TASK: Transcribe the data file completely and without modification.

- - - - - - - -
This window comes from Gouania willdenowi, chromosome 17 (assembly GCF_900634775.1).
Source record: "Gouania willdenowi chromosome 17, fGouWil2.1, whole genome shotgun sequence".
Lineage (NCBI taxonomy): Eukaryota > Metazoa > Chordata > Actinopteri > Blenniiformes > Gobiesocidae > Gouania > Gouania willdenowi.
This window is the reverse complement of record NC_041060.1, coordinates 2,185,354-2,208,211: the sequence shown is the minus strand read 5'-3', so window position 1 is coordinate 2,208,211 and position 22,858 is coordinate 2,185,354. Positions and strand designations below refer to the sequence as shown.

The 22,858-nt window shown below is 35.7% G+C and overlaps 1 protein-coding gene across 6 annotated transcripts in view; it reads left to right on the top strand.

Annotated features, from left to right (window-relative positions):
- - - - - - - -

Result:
This window comes from Gouania willdenowi, chromosome 17 (assembly GCF_900634775.1).
Source record: "Gouania willdenowi chromosome 17, fGouWil2.1, whole genome shotgun sequence".
Lineage (NCBI taxonomy): Eukaryota > Metazoa > Chordata > Actinopteri > Blenniiformes > Gobiesocidae > Gouania > Gouania willdenowi.
This window is the reverse complement of record NC_041060.1, coordinates 2,185,354-2,208,211: the sequence shown is the minus strand read 5'-3', so window position 1 is coordinate 2,208,211 and position 22,858 is coordinate 2,185,354. Positions and strand designations below refer to the sequence as shown.

The 22,858-nt window shown below is 35.7% G+C and overlaps 1 protein-coding gene across 6 annotated transcripts in view; it reads left to right on the top strand.

Annotated features, from left to right (window-relative positions):